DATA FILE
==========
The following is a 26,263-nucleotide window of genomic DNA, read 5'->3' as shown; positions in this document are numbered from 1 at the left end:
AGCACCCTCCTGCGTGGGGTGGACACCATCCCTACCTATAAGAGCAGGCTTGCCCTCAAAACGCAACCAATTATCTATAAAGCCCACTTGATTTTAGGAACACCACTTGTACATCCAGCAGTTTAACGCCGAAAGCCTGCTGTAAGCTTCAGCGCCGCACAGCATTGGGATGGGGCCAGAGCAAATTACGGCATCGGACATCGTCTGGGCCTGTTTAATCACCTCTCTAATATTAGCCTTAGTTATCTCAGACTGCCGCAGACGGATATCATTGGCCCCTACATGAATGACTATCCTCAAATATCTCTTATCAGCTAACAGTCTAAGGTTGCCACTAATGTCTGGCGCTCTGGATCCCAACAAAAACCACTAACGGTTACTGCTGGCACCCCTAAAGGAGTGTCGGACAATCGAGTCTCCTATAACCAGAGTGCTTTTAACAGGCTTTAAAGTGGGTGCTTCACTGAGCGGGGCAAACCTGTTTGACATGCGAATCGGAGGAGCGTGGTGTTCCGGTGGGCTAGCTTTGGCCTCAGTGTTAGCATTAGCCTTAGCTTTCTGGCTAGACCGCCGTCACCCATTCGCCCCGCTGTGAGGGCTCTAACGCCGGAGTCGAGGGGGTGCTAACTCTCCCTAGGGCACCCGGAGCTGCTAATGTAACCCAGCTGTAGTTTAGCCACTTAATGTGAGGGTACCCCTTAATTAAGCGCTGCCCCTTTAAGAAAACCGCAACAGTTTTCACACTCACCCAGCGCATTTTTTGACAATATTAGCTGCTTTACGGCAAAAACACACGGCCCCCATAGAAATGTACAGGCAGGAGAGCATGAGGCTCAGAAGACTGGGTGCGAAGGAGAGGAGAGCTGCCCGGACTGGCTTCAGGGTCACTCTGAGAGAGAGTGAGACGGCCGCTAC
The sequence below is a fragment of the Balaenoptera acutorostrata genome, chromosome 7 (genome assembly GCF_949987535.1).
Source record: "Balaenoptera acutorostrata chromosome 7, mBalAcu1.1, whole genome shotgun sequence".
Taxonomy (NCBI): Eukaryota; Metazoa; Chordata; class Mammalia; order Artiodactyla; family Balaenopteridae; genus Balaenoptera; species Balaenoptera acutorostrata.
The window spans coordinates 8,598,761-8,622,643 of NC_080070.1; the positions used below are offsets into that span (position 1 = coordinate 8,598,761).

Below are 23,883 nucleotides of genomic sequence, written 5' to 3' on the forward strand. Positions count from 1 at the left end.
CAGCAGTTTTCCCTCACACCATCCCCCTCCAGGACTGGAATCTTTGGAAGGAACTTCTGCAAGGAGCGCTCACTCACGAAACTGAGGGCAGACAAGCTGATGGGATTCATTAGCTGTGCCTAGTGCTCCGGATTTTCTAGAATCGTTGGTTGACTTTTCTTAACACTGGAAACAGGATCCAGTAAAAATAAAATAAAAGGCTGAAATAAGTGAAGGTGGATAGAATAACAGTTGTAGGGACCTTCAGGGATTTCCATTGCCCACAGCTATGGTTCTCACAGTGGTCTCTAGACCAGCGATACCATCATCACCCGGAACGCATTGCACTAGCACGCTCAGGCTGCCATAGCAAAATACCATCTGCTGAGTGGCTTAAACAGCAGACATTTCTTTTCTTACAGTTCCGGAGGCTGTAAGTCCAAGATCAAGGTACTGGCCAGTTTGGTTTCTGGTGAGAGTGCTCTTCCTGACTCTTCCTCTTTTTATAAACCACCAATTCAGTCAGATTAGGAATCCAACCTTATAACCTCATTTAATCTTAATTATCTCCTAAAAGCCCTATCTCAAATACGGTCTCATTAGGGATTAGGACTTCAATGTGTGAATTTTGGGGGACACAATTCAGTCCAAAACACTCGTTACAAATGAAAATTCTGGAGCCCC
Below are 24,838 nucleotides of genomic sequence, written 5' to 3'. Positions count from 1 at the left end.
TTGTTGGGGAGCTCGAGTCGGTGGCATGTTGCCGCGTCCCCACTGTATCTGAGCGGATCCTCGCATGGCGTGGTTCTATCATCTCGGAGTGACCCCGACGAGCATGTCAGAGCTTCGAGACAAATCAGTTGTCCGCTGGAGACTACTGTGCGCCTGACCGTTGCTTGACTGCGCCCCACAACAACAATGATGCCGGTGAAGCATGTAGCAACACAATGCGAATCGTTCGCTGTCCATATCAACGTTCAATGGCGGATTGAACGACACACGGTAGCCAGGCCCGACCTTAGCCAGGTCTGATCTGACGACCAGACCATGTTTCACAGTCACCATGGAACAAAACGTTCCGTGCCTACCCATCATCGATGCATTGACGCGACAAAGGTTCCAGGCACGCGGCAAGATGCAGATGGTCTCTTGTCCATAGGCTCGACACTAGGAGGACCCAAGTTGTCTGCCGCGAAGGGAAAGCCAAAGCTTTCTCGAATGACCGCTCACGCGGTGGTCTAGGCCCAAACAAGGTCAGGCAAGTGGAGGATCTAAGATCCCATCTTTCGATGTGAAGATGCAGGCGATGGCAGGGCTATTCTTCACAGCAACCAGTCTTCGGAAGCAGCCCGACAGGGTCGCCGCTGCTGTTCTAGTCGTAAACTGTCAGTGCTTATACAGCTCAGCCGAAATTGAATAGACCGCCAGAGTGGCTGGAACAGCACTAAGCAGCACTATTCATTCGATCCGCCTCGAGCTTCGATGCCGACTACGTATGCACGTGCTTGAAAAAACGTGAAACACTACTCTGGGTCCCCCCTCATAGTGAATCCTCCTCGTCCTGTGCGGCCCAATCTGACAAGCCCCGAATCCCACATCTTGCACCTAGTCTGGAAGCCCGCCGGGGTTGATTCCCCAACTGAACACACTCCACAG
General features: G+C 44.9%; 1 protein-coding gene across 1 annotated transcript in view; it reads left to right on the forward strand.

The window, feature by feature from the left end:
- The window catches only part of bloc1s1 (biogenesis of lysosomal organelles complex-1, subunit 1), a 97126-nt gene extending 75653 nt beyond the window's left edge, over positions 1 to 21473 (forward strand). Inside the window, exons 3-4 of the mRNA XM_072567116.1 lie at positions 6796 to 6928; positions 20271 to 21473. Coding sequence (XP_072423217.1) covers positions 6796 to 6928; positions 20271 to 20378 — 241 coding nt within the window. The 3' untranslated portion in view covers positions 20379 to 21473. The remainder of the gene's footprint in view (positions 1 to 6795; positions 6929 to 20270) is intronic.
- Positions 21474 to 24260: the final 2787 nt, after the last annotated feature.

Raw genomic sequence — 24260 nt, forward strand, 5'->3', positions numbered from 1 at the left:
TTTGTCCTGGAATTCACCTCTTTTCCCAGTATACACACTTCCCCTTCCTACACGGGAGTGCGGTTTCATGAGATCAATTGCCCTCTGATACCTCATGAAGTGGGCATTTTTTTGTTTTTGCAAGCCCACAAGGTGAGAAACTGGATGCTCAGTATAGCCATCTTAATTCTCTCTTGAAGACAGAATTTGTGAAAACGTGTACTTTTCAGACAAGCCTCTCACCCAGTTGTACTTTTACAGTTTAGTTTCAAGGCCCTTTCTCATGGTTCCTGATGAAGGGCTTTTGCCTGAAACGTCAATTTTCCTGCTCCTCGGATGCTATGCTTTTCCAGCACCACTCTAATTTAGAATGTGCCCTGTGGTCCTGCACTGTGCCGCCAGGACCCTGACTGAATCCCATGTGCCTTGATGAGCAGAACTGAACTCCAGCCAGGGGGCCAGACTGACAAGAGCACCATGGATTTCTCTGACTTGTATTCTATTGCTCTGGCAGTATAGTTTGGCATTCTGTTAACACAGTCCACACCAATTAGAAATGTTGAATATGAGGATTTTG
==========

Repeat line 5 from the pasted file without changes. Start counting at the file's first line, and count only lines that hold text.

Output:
Taxonomy (NCBI): Eukaryota; Metazoa; Chordata; class Mammalia; order Artiodactyla; family Balaenopteridae; genus Balaenoptera; species Balaenoptera acutorostrata.